• Sweet potato (large)
  • Courgette
  • Onion
  • 2 cloves garlic
  • 1/4-inch ginger
  • 8-oz can crushed tomatoes
  • Half a 16-oz can of reduced-fat coconut milk
  • 1T vegetable oil
  • 1T cumin
  • 1T garam masala
  • 2t coriander
  • 2t turmeric
  • 1t crushed chillies
  • salt

(spice measurements are guesstimated.)

This went quite smoothly because I have a pressure cooker.  You see, step one involves a pressure cooker to significantly cut down cooking time.

Step one: Pressure cook sweet potato cut up into chunks for 4 minutes.  Depressurise.  Add cut-up courgette.  Pressure cook sweet potato and courgette for 2 more minutes.  Depressurise.

Step two: Cook chopped onion, minced garlic and minced ginger in hot oil for 2-3 minutes.  Dump in all your spices, stir well.  Don’t be afraid that it looks like the spices are sticking to the bottom of the pan. 

Step three: Dump your sweet potato and courgette in.  Pour in half the can of coconut milk.  Add the crushed tomatoes.  Add in some salt to taste.  Stir everything together and allow to simmer for a while.

Step four: Serve with rice.  Deem yourself a culinary genius.

 (Yields 2-3 servings)

Who knew sweet potato would create such an excellent curry base?

Sweet Potato Broccoli Spirali

I don’t really know what a ‘spirali’ is, and Google lends no assistance in finding its definition, but that’s what this dish is called in Slimming World’s Green Recipes cookbook.  I don’t usually cook from ‘diet’ cookbooks, but I received this one from Maggi when she was a Slimming World consultant.  It is pretty much a strictly vegetarian cookbook without being a ‘vegetarian’ cookbook.  I wonder if that’s because a dieting meat-eater’s mind will go, ‘NO!’ if you tell her/him that s/he must start eating vegetarian food to get healthy.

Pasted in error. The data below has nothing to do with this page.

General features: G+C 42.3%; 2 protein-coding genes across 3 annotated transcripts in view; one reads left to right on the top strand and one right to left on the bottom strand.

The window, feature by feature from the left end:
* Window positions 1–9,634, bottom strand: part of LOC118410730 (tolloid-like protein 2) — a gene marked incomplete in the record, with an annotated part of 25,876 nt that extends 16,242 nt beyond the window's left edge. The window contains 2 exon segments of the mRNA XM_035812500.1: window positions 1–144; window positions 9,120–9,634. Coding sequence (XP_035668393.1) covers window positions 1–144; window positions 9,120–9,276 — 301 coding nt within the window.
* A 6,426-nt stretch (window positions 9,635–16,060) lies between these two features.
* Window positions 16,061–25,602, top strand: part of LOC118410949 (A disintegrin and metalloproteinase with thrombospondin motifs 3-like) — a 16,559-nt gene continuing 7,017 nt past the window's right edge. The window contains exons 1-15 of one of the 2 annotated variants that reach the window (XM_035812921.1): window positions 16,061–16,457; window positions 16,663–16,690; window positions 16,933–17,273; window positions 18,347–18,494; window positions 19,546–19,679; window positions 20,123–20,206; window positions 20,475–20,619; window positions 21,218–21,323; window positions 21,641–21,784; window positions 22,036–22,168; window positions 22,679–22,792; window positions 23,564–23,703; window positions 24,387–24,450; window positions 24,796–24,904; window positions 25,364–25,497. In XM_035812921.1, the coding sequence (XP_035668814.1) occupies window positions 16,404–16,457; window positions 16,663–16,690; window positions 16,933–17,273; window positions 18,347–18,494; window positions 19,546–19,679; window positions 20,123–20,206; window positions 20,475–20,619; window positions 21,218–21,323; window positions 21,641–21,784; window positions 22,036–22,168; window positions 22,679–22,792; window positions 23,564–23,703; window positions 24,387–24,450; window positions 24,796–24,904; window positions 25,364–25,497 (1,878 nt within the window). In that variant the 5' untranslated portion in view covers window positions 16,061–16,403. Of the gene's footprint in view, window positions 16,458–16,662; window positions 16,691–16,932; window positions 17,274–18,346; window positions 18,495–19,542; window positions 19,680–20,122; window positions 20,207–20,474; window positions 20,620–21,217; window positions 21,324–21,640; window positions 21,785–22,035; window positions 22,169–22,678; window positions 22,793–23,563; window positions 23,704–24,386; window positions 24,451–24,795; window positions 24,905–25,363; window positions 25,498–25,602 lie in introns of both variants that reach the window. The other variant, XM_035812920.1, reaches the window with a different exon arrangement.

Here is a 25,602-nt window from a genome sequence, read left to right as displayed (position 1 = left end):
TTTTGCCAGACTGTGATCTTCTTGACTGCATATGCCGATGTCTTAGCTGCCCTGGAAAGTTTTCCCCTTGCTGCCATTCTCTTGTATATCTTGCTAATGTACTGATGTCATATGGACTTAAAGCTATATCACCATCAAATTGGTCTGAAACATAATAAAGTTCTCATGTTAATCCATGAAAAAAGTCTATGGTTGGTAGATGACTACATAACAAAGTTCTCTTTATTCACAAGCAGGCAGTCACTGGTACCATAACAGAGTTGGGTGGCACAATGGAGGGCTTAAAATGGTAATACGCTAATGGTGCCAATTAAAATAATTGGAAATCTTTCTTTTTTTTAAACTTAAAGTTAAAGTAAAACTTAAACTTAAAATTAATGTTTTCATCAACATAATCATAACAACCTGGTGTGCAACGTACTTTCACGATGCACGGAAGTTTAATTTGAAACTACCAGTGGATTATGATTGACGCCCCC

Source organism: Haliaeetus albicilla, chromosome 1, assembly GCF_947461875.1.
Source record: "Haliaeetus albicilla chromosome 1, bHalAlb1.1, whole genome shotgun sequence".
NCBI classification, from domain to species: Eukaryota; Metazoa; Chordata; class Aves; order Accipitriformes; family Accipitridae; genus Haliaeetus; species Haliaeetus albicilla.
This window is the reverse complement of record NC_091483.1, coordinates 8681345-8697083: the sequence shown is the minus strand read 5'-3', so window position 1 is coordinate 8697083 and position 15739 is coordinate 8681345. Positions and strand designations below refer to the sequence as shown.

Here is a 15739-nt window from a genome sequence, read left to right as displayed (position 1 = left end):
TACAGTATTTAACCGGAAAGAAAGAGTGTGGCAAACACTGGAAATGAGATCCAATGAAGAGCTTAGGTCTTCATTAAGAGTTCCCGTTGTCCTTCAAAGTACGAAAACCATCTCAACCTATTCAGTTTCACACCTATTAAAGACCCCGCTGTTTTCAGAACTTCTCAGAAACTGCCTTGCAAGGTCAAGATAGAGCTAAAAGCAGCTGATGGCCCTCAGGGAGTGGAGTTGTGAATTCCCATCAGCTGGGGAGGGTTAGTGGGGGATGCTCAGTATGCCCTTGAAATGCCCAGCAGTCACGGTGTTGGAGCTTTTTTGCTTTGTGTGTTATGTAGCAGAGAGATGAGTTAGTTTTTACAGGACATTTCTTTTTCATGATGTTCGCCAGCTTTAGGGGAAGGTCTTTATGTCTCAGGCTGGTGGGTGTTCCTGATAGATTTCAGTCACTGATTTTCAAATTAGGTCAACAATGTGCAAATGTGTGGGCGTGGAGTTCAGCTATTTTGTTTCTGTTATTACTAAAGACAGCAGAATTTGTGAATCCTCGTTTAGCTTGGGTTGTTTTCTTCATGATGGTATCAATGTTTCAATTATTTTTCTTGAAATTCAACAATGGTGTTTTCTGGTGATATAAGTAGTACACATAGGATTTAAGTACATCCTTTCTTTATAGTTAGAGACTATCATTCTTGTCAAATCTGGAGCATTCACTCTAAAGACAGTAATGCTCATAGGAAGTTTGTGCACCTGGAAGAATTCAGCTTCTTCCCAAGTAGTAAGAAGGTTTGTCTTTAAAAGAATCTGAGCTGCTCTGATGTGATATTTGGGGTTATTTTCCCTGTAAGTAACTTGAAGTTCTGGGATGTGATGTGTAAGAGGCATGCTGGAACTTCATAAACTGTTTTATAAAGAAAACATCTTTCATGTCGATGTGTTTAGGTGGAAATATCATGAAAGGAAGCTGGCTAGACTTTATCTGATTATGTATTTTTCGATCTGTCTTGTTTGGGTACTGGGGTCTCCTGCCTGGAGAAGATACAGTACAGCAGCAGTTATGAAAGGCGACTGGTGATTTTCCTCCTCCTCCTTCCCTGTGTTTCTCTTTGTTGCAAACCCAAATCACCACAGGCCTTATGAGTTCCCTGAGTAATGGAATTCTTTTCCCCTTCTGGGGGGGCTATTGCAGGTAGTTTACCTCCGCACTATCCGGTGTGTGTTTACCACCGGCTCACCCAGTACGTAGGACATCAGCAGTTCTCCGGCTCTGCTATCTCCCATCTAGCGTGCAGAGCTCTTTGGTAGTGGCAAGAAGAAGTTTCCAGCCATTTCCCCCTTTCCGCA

Anyway, I digress.  

The recipe in the cookbook looks and sounds really odd.  It shouldn’t taste good, you see.  The flavour combinations are so bizarre.  You read the ingredients and think, ‘Where does the flavour come from?’  And you are then blown away by just how tasty the recipe is.  And then you’re blown away by just how healthy the recipe is while still managing to be really tasty.  And then you’ve added a new recipe to your arsenal of fall-back meals that are easy, cheap and healthy.

It ends up looking like slop, but it tastes wonderful.

Sweet Potato Broccoli Spirali


  • 2 medium- to large-sized sweet potatoes
  • 1 small head of broccoli
  • 7-ounces tomato passata
  • 6 spring onions
  • 2 cloves garlic
  • 1/4-inch ginger
  • 1tsp vegetable oil
  • salt and pepper

Step one: Chop up sweet potatoes (roughly) and chuck them in some salted boiling water for 20 minutes.  Drain and set aside

Step two: Chop your broccoli head into big spears and chuck them in some other salted boiling water for 5 minutes.  Drain and set aside.

Step three: Heat vegetable oil in a pot and stir fry minced ginger and garlic and spring onions (cut into 1-inch pieces) for 3 minutes.

Step four: Chuck in the sweet potatoes, broccoli and passata.  Add salt and pepper to taste.  Stir everything up so that the sweet potatoes break up and go all messy and mushy.  Make sure passata gets stirred through.  Cook until everything is warm (if you didn’t time steps one and two to end about the time you embarked on step three).

Step five: Serve sloppily.

 (Yields 2 large servings)

This recipe, although filled with veggies and no protein source and no grain, keeps me well full for several hours.  The original receipe called for skinning the potatoes, but a) I can’t be bothered with that and b) if I leave them on it means more fiber.  It truly is a great little dinner.  Make sure you go easy on the ginger, though!